It is well known that the radiosensitizing effect of nanoparticles strongly depends on the energy of irradiating X-ray beam.43,44 A number of experimental researches have indicated that, compared to MV radiotherapy, much higher dose enhancement values can be obtained in the case of low-energy kilovoltage radiotherapy,45,46 which is predominantly used for superficial cancer. High-energy MV X-ray beams (10 MV and higher) are believed to be suitable to treat deep-lying tumors, owing to their superior penetration power and skin sparing.47 However, they demonstrate lower dose enhancement compared with the 4 and 6 MV X-ray beams as predicted by Monte Carlo simulation.48 Therefore, in the present study, we evaluated and determined the efficacy of 6 MV irradiation plus PEG- and As1411-modified AgNPs for the treatment of brain glioma.
Proapoptotic Effect of AsNPs Combined with Irradiation
Previous studies have suggested the induction of apoptosis as a potential radiosensitizing mechanism of nanosized materials.49,50 In the current study, the apoptotic response of C6 cells to AgNPs, PNPs or AsNPs with or without 6 Gy X-ray irradiation was assessed by Annexin V-FITC/PI assay. In the non-irradiation groups, the percentages of apoptotic or necrotic cells were not strikingly different among the four groups (Figure 8A and B). When combined with irradiation, AgNPs, PNPs and AsNPs demonstrated a statistical difference in apoptotic changes as compared with irradiation control. The apoptosis rate of C6 cells induced by AsNPs plus irradiation was significantly higher than that of AgNPs or PNPs combined with irradiation. However, no significant change in the percentage of necrotic cells was observed in the radiotherapy groups (Figure 8C and D). Based on the results, it can be inferred that apoptosis, but not necrosis, was related to the cell death induced by AgNPs, PNPs or AsNPs plus irradiation, and the better radiosensitizing effect of AsNPs might be attributed to, at least in part, the higher cellular apoptosis level.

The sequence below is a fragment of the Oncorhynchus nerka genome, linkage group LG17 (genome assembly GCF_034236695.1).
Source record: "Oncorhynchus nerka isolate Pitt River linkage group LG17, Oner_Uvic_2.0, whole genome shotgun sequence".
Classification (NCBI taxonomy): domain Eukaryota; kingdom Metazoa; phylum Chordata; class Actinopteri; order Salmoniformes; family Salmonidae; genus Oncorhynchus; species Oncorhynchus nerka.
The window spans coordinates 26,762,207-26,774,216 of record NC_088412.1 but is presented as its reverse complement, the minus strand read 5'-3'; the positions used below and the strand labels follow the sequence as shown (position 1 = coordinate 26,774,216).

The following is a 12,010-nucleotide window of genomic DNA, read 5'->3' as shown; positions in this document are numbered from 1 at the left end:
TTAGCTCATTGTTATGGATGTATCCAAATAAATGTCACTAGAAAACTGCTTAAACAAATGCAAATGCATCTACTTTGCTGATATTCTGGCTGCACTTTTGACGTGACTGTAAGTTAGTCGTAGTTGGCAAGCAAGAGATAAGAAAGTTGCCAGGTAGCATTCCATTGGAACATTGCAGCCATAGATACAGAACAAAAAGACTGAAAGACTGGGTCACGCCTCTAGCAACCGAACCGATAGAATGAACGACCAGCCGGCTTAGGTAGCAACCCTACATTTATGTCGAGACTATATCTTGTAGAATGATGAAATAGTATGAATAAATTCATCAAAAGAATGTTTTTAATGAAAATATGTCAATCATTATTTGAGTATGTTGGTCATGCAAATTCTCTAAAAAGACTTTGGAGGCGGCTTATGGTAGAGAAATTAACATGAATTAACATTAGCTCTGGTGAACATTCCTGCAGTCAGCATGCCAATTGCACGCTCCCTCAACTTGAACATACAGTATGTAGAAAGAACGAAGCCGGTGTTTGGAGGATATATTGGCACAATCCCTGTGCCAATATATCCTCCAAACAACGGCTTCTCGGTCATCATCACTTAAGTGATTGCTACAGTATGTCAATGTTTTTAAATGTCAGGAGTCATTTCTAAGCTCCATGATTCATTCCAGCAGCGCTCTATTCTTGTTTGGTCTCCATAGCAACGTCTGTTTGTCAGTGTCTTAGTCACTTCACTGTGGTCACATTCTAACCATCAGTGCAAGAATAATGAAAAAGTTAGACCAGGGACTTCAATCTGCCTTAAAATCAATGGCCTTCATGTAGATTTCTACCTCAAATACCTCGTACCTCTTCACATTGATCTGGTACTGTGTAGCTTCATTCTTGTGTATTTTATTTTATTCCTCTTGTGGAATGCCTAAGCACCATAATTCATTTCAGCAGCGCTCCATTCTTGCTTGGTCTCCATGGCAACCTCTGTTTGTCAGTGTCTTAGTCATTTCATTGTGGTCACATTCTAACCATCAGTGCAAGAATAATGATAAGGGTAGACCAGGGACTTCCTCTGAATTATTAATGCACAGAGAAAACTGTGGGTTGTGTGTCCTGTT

The aim of the present study was to construct AgNPs functionalized with PEG and As1411 (AsNPs), and evaluate their targeting property and radiosensitizing effect on glioma. It was found that AsNPs could not only be specifically uptaken by tumor cells but also effectively accumulated at the tumor site. The SER value of AsNPs was much higher than that of AgNPs and PNPs, which might be attributed to the increased apoptosis level. Furthermore, the systemic administration of AsNPs in combination with irradiation significantly prolonged the MST of C6 glioma-bearing mice. These findings have important implications for the application of AsNPs in targeted radiotherapy of brain tumors and other cancers.
This work was supported by the National Natural Science Foundation of China (81571805, 81771980 and 81703758), and the National Key Basic Research Program of China (973 Program; 2013CB933904).
The authors report no conflicts of interest in this work.